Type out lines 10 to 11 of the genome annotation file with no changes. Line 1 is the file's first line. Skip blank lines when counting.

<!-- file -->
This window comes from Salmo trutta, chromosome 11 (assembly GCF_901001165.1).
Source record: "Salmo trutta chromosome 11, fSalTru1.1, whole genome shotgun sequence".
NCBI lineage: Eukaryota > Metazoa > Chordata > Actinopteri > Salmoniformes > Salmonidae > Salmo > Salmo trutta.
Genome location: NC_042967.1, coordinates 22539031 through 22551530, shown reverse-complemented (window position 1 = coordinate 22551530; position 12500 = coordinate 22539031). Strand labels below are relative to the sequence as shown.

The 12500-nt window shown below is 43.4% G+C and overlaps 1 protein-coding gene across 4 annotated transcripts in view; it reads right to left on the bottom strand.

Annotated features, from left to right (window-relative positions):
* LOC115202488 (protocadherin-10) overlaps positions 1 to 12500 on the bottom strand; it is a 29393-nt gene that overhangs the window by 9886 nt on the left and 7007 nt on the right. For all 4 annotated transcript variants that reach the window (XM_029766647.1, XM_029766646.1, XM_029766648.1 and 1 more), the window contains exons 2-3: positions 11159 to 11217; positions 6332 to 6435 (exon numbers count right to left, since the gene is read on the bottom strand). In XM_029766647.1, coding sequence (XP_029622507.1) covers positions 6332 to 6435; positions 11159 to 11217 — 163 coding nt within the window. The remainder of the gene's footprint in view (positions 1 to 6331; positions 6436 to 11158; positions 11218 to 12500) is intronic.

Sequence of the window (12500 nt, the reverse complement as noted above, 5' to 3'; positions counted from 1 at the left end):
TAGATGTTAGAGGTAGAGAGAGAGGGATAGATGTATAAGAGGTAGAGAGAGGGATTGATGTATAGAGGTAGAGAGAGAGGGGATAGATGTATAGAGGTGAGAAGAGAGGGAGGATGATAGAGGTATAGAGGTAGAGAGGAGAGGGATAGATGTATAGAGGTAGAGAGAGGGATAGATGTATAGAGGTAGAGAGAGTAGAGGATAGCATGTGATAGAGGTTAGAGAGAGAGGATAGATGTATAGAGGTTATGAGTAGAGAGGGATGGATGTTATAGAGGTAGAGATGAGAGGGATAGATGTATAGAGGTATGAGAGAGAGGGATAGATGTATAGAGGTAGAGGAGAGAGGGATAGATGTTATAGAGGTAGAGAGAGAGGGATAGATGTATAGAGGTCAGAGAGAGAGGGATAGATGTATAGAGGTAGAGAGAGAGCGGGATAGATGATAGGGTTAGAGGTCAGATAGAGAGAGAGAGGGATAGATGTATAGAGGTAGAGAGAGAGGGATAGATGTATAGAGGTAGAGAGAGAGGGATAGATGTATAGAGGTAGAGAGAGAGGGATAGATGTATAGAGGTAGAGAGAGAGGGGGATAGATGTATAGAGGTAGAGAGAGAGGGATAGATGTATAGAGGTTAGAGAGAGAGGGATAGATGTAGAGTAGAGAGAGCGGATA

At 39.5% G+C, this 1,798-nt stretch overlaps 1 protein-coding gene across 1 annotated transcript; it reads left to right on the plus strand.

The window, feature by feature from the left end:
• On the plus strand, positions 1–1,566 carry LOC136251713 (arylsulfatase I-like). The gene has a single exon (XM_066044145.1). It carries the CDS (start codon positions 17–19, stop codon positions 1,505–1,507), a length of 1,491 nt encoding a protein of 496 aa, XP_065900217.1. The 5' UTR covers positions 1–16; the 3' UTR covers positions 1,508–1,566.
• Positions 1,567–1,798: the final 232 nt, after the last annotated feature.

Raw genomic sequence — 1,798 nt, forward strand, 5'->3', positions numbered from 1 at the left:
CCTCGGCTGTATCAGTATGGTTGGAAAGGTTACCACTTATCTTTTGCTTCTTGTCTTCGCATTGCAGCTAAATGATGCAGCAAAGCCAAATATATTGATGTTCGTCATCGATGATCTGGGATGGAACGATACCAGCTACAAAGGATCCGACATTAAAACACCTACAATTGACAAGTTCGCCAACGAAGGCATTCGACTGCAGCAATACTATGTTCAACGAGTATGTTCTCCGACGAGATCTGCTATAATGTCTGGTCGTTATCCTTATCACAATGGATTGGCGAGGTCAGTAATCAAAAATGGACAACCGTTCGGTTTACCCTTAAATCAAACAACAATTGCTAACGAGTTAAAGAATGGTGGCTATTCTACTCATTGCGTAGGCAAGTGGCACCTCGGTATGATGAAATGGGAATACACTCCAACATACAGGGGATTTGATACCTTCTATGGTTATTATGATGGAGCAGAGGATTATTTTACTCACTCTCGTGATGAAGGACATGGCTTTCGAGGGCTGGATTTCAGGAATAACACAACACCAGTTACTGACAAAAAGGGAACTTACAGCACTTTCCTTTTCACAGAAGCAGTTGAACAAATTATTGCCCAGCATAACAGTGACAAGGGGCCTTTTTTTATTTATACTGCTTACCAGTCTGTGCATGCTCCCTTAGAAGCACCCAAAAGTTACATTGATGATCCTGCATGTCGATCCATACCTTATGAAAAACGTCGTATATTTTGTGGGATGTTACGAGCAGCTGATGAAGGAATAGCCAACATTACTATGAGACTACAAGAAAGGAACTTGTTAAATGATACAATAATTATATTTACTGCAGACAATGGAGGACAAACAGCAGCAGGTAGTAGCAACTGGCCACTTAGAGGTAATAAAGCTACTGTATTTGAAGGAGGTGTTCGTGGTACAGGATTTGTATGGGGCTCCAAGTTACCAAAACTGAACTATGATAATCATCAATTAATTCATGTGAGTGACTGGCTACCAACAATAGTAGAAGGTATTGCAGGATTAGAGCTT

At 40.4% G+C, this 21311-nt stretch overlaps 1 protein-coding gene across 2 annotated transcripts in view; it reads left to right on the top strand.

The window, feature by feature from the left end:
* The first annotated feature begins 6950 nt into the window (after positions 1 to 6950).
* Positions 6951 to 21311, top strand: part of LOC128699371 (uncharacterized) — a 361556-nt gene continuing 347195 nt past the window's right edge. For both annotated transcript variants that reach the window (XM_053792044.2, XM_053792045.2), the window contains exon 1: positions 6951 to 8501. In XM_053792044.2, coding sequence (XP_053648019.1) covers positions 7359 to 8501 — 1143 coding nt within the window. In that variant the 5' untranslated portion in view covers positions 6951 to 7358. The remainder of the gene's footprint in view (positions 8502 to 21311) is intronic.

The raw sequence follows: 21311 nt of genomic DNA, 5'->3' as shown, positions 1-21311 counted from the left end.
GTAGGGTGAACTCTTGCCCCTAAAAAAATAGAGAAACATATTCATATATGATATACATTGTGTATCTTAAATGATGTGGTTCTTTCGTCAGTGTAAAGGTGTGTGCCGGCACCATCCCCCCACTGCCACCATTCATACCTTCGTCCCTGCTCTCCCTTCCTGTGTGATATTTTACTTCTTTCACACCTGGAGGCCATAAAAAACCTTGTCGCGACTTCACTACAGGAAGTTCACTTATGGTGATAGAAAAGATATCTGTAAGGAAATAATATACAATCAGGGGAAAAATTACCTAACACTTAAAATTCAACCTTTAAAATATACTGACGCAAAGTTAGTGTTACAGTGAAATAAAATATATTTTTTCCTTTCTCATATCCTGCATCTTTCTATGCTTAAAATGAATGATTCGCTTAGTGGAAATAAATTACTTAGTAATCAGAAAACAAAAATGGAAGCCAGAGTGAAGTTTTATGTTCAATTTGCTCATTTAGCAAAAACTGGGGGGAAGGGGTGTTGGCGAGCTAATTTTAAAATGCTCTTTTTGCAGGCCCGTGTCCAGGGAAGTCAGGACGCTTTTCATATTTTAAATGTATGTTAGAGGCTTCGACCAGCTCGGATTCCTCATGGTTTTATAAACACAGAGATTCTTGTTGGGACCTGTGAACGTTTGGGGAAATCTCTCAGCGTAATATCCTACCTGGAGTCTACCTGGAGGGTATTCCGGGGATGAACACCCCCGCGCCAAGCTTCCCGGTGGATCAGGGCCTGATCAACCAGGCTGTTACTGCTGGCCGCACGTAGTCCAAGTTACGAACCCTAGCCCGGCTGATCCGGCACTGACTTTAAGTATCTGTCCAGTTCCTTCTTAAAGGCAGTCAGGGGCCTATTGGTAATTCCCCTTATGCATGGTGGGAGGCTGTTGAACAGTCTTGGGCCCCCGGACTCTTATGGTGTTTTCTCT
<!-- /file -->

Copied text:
At 39.5% G+C, this 1,798-nt stretch overlaps 1 protein-coding gene across 1 annotated transcript; it reads left to right on the plus strand.

The window, feature by feature from the left end: